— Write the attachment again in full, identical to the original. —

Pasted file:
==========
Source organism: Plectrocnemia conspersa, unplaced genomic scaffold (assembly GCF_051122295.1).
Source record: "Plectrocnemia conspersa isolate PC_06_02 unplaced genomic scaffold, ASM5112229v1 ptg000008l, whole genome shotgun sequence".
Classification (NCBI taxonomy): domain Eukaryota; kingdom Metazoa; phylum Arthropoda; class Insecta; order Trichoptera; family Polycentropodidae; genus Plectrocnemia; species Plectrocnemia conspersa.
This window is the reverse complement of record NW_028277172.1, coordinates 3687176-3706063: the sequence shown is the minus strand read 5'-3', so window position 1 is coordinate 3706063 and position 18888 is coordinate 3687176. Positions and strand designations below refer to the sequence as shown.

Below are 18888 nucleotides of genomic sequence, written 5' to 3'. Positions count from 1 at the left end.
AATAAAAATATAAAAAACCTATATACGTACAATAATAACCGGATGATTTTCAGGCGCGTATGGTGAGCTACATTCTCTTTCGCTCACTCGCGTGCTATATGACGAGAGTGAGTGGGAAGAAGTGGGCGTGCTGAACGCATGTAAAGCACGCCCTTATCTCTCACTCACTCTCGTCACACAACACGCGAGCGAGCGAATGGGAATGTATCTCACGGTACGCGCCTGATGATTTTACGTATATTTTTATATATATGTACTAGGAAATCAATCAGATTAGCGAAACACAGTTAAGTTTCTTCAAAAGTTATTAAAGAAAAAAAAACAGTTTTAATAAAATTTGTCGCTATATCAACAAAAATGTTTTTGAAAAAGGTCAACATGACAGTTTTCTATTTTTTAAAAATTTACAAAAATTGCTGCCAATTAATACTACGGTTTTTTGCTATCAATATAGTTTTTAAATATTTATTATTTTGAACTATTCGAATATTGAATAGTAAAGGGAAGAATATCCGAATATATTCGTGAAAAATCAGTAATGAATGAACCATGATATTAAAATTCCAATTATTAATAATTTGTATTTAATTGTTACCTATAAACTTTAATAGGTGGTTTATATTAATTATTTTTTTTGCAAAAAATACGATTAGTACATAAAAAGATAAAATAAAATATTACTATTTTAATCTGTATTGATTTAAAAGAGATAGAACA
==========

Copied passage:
Source organism: Plectrocnemia conspersa, unplaced genomic scaffold (assembly GCF_051122295.1).
Source record: "Plectrocnemia conspersa isolate PC_06_02 unplaced genomic scaffold, ASM5112229v1 ptg000008l, whole genome shotgun sequence".
Classification (NCBI taxonomy): domain Eukaryota; kingdom Metazoa; phylum Arthropoda; class Insecta; order Trichoptera; family Polycentropodidae; genus Plectrocnemia; species Plectrocnemia conspersa.
This window is the reverse complement of record NW_028277172.1, coordinates 3687176-3706063: the sequence shown is the minus strand read 5'-3', so window position 1 is coordinate 3706063 and position 18888 is coordinate 3687176. Positions and strand designations below refer to the sequence as shown.

Below are 18888 nucleotides of genomic sequence, written 5' to 3'. Positions count from 1 at the left end.
AATAAAAATATAAAAAACCTATATACGTACAATAATAACCGGATGATTTTCAGGCGCGTATGGTGAGCTACATTCTCTTTCGCTCACTCGCGTGCTATATGACGAGAGTGAGTGGGAAGAAGTGGGCGTGCTGAACGCATGTAAAGCACGCCCTTATCTCTCACTCACTCTCGTCACACAACACGCGAGCGAGCGAATGGGAATGTATCTCACGGTACGCGCCTGATGATTTTACGTATATTTTTATATATATGTACTAGGAAATCAATCAGATTAGCGAAACACAGTTAAGTTTCTTCAAAAGTTATTAAAGAAAAAAAAACAGTTTTAATAAAATTTGTCGCTATATCAACAAAAATGTTTTTGAAAAAGGTCAACATGACAGTTTTCTATTTTTTAAAAATTTACAAAAATTGCTGCCAATTAATACTACGGTTTTTTGCTATCAATATAGTTTTTAAATATTTATTATTTTGAACTATTCGAATATTGAATAGTAAAGGGAAGAATATCCGAATATATTCGTGAAAAATCAGTAATGAATGAACCATGATATTAAAATTCCAATTATTAATAATTTGTATTTAATTGTTACCTATAAACTTTAATAGGTGGTTTATATTAATTATTTTTTTTGCAAAAAATACGATTAGTACATAAAAAGATAAAATAAAATATTACTATTTTAATCTGTATTGATTTAAAAGAGATAGAACA